SP* Episode 2: DANCING ON THE HYPHEN – with Phillip Johnston

Phillip Johnston moved to Australia over a decade ago, but NYC still feels like his home turf. We were both back in town last November for Thanksgiving, and we met to discuss memory, music, media, the (not-so-silent) history of silent film, and his long-association with the various music scenes of NYC.

Episode 2: DANCING ON THE HYPHEN

Sound Propositions should be available wherever you get your podcasts, so please keep an eye out and subscribe (and rate and review, it helps others who might be interested find us).  New episodes will be published every two weeks.

 

SP* at Anchor

Photo: Jason Moran’s “STAGED: Slugs’ Saloon” (2018) at the Walker Art Center

Johnston wears a lot of hats (sometimes literally). He co-founded The Microscopic Septet in 1980 with Joel Forrester, a group that also counted John Zorn as an early member.  A genre-bending ensemble rooted in Jazz, Swing, R&B, Ragtime and other classic styles, The Micros have been called “New York’s Most Famous Unknown Band.” Johnston has played in many other groups, released several records as band leader, and collaborated with famed cartoonist Art Spiegelman. Additionally, in a parallel career, Johnson has long produced music for film, in particular composing and performing original scores to silent films from the early 20th century, a subject he also studies as an academic.

Across these various strands of activity is a shared interest in art forms which exist in the space between genres and media. While his own tastes are diverse, Johnston is often drawn  to artists of undeviating vision, who similarly exist in these spaces, dancing on the hyphen, as evidenced by an interest in the music of Thelonious Monk (see Friday the 13th: The Micros Play Monk), or keeping the music of Captain Beefheart alive (with Fast ‘N’ Bulbous, his group with guitarist Gary Lucas).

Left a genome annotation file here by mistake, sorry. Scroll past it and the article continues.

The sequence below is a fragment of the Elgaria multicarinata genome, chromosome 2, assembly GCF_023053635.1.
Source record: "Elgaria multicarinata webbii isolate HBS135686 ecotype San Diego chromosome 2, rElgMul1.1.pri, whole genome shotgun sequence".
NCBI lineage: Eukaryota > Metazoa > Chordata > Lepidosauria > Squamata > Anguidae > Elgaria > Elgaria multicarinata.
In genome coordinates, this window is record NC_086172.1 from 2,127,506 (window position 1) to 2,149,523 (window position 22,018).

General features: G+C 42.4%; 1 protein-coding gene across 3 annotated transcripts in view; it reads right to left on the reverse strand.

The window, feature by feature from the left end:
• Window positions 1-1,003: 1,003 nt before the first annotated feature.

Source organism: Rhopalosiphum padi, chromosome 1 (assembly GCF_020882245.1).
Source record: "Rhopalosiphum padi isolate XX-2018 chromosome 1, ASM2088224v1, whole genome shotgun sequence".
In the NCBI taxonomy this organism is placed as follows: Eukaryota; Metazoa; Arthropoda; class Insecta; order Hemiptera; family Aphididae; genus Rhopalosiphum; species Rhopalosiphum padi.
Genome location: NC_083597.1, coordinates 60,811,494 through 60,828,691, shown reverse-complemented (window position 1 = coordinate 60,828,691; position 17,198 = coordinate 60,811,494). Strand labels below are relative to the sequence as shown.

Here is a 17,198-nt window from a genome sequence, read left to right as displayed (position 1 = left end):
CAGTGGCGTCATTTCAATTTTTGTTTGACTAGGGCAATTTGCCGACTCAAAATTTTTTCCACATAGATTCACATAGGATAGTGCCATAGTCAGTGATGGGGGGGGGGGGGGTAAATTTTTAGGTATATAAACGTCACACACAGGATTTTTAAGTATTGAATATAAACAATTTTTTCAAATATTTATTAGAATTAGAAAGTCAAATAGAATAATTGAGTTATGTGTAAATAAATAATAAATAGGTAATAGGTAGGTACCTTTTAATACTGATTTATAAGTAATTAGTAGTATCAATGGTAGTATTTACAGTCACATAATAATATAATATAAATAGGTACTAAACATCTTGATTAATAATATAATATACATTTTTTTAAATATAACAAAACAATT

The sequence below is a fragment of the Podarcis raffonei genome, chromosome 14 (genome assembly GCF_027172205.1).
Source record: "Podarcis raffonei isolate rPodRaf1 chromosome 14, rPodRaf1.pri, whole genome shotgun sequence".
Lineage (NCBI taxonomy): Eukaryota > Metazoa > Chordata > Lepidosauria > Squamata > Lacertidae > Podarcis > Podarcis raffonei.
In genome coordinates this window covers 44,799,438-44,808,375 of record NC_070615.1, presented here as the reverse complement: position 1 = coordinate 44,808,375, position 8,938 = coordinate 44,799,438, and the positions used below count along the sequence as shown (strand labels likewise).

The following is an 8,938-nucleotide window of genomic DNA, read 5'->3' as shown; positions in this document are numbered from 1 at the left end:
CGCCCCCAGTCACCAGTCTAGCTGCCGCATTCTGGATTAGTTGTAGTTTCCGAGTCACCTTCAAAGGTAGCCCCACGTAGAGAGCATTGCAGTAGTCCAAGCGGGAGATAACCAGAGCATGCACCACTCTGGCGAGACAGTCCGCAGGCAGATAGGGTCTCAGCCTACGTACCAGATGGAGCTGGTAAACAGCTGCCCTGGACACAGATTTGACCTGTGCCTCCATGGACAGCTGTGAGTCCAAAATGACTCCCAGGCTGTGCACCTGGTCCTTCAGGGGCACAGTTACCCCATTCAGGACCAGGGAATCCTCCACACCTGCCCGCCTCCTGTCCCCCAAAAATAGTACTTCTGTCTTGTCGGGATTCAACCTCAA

Johnson and I met last November to discuss his recent work and the not-so-silent components of “silent” film. After a quick brunch at Cafe Mogador, we moved over to Tompkins Square Park for the interview. It was a chilly Sunday morning in November, but despite a freak snow storm in late October it was still pleasant enough to that the park was full of people, whose lovely ambient noises can be heard in the background throughout. The following Tuesday, Johnston played two sets at Smalls, one of my favorite jazz clubs in the city, with his Silent Six performing a mixture of jazz standards and songs from Johnston’s recent album Diggin’ Bones.

That album was released under the name Phillip Johnston & the Coolerators, a project designed to explore funky, hard-driving, cartoon-influenced, organ jazz with some minimalist ideas thrown in. That band includes some of Australia’s most acclaimed touring musicians, including Lloyd Swanton of The Necks.

Johnston also recently released The Adventures of Prince Achmed, a new score to Lotte Reiniger‘s 1926 film, an adaptation of a German fairy tale that is the oldest surviving animated feature film. Reiniger was a true pioneer, the inventor of an animation table and camera that was the predecessor to the multiplane camera. Johnston situated her in the same category of artists as Monk and Beefheart, those who “read one book a hundred times,” who find their artist calling and explore it without deviation.

Johnston, on the other hand, keeps a plethora of styles and influences on hand, mixing and matching as each diverse project requires.  We discuss the technical side of producing sound for cinema, performing live along with silent film, how silent film scores were not preserved since they were considered disposable, why he has been attracted to art forms that blur the distinction between high and low or between genres, and much more.

Sound Propositions the podcast has the same mission statement as the written Sound Propositions features: to share in depth discussions with artists whose work we love, to delve into the details of their creative practice.